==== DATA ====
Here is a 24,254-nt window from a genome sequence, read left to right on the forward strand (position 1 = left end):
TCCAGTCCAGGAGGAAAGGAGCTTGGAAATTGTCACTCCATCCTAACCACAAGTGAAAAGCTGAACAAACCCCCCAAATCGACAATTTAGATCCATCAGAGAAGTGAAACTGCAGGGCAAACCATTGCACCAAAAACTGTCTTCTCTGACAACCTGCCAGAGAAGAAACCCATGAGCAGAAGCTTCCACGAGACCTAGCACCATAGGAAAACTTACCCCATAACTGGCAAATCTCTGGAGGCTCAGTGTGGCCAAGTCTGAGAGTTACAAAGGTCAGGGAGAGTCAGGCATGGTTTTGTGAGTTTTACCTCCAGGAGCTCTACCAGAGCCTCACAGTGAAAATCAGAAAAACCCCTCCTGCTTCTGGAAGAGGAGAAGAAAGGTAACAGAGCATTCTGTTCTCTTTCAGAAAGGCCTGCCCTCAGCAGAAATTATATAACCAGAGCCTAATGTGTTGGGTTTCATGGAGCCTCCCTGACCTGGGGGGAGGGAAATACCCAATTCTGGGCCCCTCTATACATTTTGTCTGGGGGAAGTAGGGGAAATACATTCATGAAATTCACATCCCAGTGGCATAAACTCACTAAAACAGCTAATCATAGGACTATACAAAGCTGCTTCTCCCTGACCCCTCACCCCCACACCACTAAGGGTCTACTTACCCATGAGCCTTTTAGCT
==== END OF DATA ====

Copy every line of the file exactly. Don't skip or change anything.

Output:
Here is a 24,254-nt window from a genome sequence, read left to right on the forward strand (position 1 = left end):
TCCAGTCCAGGAGGAAAGGAGCTTGGAAATTGTCACTCCATCCTAACCACAAGTGAAAAGCTGAACAAACCCCCCAAATCGACAATTTAGATCCATCAGAGAAGTGAAACTGCAGGGCAAACCATTGCACCAAAAACTGTCTTCTCTGACAACCTGCCAGAGAAGAAACCCATGAGCAGAAGCTTCCACGAGACCTAGCACCATAGGAAAACTTACCCCATAACTGGCAAATCTCTGGAGGCTCAGTGTGGCCAAGTCTGAGAGTTACAAAGGTCAGGGAGAGTCAGGCATGGTTTTGTGAGTTTTACCTCCAGGAGCTCTACCAGAGCCTCACAGTGAAAATCAGAAAAACCCCTCCTGCTTCTGGAAGAGGAGAAGAAAGGTAACAGAGCATTCTGTTCTCTTTCAGAAAGGCCTGCCCTCAGCAGAAATTATATAACCAGAGCCTAATGTGTTGGGTTTCATGGAGCCTCCCTGACCTGGGGGGAGGGAAATACCCAATTCTGGGCCCCTCTATACATTTTGTCTGGGGGAAGTAGGGGAAATACATTCATGAAATTCACATCCCAGTGGCATAAACTCACTAAAACAGCTAATCATAGGACTATACAAAGCTGCTTCTCCCTGACCCCTCACCCCCACACCACTAAGGGTCTACTTACCCATGAGCCTTTTAGCT